Our eldest daughter has taken an interest in researching our family's genealogy. I thought it was a nice idea, but I didn't share her enthusiasm. I didn't really see the relevance or meaning in tracing our family line and finding out the names of relatives I have never met. But that all changed during our trip to northern Michigan a few weeks ago. I mentioned my daughter's new hobby to my dad, and he pulled out a binder that some of our relatives put together, called "Our Family Roots."
We spent some time skimming the pages, and as I read through the lists of names and learned some of my family's history, I became intrigued. The first page reads, "Dedicated to the Union of John David Stephens and Blanche Belle Tower." They were my great-grandparents, and both of their ancestry lines have been traced back to the 17th century. Antoni Cramer, born in Germany in 1650, migrated to New York around 1710, about the same time as Johann Friederich Bellinger, also German-born. Page after page is filled with names and records of births, baptisms, marriages and deaths of people I descended from. And then, toward the end of the book, I found my name, my birthdate, the date of my wedding and the name of my husband.
One of our deepest desires is to belong. Some of our life experiences cause us to feel unsure of where we fit in, where our place is and leave us asking the question, "Where do I belong?" I think family is the place where that question is meant to be answered.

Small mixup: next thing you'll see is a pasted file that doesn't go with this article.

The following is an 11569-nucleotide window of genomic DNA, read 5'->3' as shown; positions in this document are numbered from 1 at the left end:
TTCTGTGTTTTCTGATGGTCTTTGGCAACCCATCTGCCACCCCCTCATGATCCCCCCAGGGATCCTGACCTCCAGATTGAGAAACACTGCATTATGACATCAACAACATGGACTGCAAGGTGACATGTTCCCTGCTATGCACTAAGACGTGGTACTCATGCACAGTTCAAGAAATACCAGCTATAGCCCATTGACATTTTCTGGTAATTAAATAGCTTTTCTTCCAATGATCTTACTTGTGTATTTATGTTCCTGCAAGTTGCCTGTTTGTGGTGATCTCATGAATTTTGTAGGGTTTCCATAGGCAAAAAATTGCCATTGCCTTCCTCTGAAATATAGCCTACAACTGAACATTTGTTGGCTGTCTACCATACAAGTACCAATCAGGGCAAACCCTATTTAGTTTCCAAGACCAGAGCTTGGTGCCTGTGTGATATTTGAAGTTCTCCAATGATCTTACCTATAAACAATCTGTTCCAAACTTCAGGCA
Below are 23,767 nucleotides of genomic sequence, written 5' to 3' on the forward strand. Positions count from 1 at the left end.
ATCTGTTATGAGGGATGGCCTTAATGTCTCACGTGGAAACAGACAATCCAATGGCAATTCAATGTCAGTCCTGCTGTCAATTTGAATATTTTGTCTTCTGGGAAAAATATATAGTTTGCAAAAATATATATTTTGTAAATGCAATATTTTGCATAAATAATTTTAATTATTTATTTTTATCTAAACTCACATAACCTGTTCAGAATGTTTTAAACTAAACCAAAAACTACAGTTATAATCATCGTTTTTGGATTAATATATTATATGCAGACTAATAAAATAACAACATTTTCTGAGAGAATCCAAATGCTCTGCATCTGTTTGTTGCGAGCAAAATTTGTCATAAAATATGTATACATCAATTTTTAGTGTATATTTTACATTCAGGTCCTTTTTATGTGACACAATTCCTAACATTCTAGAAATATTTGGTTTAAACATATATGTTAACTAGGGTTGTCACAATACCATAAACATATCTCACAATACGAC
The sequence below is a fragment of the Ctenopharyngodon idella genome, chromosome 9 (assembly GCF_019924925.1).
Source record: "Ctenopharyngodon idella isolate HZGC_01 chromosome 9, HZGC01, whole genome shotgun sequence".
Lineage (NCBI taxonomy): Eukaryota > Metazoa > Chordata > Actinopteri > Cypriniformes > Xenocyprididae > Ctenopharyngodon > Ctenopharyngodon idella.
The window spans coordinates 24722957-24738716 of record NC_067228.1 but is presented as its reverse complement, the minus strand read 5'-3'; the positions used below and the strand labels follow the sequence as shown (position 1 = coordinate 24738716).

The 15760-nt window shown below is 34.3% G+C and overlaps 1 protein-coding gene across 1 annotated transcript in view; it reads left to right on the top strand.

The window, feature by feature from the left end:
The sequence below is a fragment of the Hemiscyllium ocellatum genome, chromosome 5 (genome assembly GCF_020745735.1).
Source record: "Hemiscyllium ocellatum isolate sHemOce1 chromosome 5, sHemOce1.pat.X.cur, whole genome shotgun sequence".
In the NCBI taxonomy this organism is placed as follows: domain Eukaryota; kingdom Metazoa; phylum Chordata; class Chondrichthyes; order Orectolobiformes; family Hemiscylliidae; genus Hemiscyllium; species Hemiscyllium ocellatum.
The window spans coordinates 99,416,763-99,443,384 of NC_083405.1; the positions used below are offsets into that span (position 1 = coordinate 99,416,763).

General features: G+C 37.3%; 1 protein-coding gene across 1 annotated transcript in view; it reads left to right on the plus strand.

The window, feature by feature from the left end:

We had our second annual talent show while in Michigan this year, and as I watched my dad perform his quirky stand-up comedian act, talking in an accent that he made up, I realized that I get some of my quirky creativity from him. I'm compassionate like my mom. My sister, Kari, and I laugh alike. My daughters share uncanny similarities with some of their cousins, and my niece, Rachel, and I both have a serious aversion to feet. And during this trip we discovered that the members of our extended family unanimously agree that S'mores made with Nutella are ridiculously better than traditional S'mores.
Kari and her husband have adopted two boys, Jonathon David and Javier. And like a beautiful work of tapestry they have become woven into our family. It has been a process that has required patience and time. They bring characteristics from their birth families, and they are inheriting others from our family. And most importantly, I think they are finding that they, too, belong.
Sometimes in the mundane, ordinary, seemingly meaningless moments in our days we lose sight of the big picture. While we are wiping crumbs off counters, changing diapers, driving kids to soccer practice and imparting bits of wisdom, we forget that we are building something. We are blazing a path and building a legacy. Years from now our children's names and their children's names will be written on pages in family history books. Bonds formed by blood, marriage, adoption and preserved even through divorce and death -- families passing on faith and values, heritage and traditions, creating a place to belong.
• Becky Baudouin is a freelance writer and speaker. She lives in the Northwest suburbs with her husband, Bernie, and their three daughters.